Why is the special orthogonal group considered the rotation group?

In summary, rotation preserves the orientation of a basis, so the determinant of a rotation must be 1.
  • #1
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I understand that the special orthogonal group consists of matrices x such that [itex]x\cdot x=I[/itex] and [itex]detx=1[/itex] where I is the identity matrix and det x means the determinant of x. I get why the matrices following the rule [itex]x\cdot x=I[/itex] are matrices involved with rotations because they preserve the dot products of vectors. The part I don't get is why the matrices involved with rotation must have determinant 1.
 
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  • #2
A pure rotation should not dilate or shrink any volume. The determinant of a linear operator is the scale factor by which the volume element increases. Hence, the determinant of a rotation operator must be 1.
 
  • #3
tensor33 said:
I understand that the special orthogonal group consists of matrices x such that [itex]x\cdot x=I[/itex] and [itex]detx=1[/itex] where I is the identity matrix and det x means the determinant of x. I get why the matrices following the rule [itex]x\cdot x=I[/itex] are matrices involved with rotations because they preserve the dot products of vectors. The part I don't get is why the matrices involved with rotation must have determinant 1.

Did you mean [itex]x\cdot x^T=I[/itex]??

Muphrid said:
A pure rotation should not dilate or shrink any volume. The determinant of a linear operator is the scale factor by which the volume element increases. Hence, the determinant of a rotation operator must be 1.

That doesn't really explain why the determinant can't be -1, which is what the OP is asking.
The reason is that rotations preserves the orientation of a basis. If we have a right-handed basis, then rotations of this will be right-handed as well.
As an example of an orthogonal matrix that does not preserve the orientation, you can probably take a reflection.
 
  • #4
tensor33 said:
I understand that the special orthogonal group consists of matrices x such that [itex]x\cdot x=I[/itex] and [itex]detx=1[/itex] where I is the identity matrix and det x means the determinant of x. I get why the matrices following the rule [itex]x\cdot x=I[/itex] are matrices involved with rotations because they preserve the dot products of vectors. The part I don't get is why the matrices involved with rotation must have determinant 1.
To prove that rotations have determinant 1, you must first define the term "rotation". It's perfectly OK to just take "R is said to be a rotation if R is a member of SO(3)" as the definition, but then there's nothing to prove. Another option is "R is said to be a rotation if R is a member of the largest connected subgroup of O(3)". Then your task would be to prove that the largest connected subgroup is SO(3).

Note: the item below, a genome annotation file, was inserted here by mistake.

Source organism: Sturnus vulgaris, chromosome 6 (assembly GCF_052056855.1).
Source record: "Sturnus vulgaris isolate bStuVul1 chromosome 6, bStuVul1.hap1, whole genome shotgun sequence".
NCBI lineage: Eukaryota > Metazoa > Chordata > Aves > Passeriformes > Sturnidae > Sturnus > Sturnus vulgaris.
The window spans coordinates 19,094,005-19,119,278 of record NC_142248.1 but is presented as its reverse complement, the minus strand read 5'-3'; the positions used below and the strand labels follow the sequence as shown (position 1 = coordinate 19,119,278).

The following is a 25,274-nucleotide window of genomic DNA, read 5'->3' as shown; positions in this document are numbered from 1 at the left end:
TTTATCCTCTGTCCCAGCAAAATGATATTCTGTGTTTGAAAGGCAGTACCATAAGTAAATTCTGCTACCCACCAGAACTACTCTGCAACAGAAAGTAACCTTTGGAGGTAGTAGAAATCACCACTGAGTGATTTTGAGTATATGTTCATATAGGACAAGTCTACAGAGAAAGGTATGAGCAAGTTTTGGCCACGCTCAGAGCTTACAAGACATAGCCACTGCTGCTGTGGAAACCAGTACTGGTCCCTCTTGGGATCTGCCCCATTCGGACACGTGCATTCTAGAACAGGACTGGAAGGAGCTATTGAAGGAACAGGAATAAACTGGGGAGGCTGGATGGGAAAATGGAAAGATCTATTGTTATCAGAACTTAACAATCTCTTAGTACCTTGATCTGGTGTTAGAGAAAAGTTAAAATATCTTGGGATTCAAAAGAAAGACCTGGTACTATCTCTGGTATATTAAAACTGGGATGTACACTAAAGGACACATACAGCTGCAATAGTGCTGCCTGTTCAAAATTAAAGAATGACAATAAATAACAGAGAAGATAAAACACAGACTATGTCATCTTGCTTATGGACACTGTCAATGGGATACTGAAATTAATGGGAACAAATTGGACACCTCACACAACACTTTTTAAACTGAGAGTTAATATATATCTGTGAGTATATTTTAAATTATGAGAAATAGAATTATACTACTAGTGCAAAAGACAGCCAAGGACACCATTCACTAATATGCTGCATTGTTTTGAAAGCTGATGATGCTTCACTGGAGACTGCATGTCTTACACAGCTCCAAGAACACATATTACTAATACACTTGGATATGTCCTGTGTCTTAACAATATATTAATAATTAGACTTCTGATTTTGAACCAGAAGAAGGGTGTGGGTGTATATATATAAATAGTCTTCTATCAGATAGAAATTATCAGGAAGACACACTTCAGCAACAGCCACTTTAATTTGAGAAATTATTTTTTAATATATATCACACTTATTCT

(I actually prefer the terminology that calls members of O(3) rotations, and members of SO(3) proper rotations).
 
  • #5
micromass said:
Did you mean [itex]x\cdot x^T=I[/itex]??

Ya, I forgot the transpose part.

Thanks to all those who replied, I'm pretty sure I get it now.
 

1. Why is the special orthogonal group important in science and mathematics?

The special orthogonal group is important because it represents the set of all possible rotations in n-dimensional space. This is significant in many fields of science and mathematics, including physics, computer graphics, and robotics.

2. How is the special orthogonal group related to the concept of orthogonal matrices?

The special orthogonal group is the group of all n-by-n orthogonal matrices with determinant 1. This means that every rotation matrix is a member of the special orthogonal group, and vice versa. In other words, the special orthogonal group is a subset of the set of all orthogonal matrices.

3. Why is the special orthogonal group denoted by SO(n)?

The notation SO(n) comes from the German term "Spezielle Orthogonale Gruppe", which was first used by mathematician Sophus Lie in the 1880s. The "n" refers to the dimension of the space in which the rotations occur.

4. Is the special orthogonal group limited to rotations in 3D space?

No, the special orthogonal group can represent rotations in any number of dimensions. The "n" in SO(n) can be any positive integer, indicating the number of dimensions in which the rotations occur. So, SO(3) represents rotations in 3D space, SO(2) represents rotations in 2D space, and so on.

5. How is the special orthogonal group different from other rotation groups?

The special orthogonal group is unique because it is the only rotation group that preserves the length of vectors and the orientation of objects. This means that after a rotation is applied, the distance between two points and the angles between lines and planes remain unchanged. Other rotation groups, such as the general orthogonal group and the special unitary group, do not have this property.

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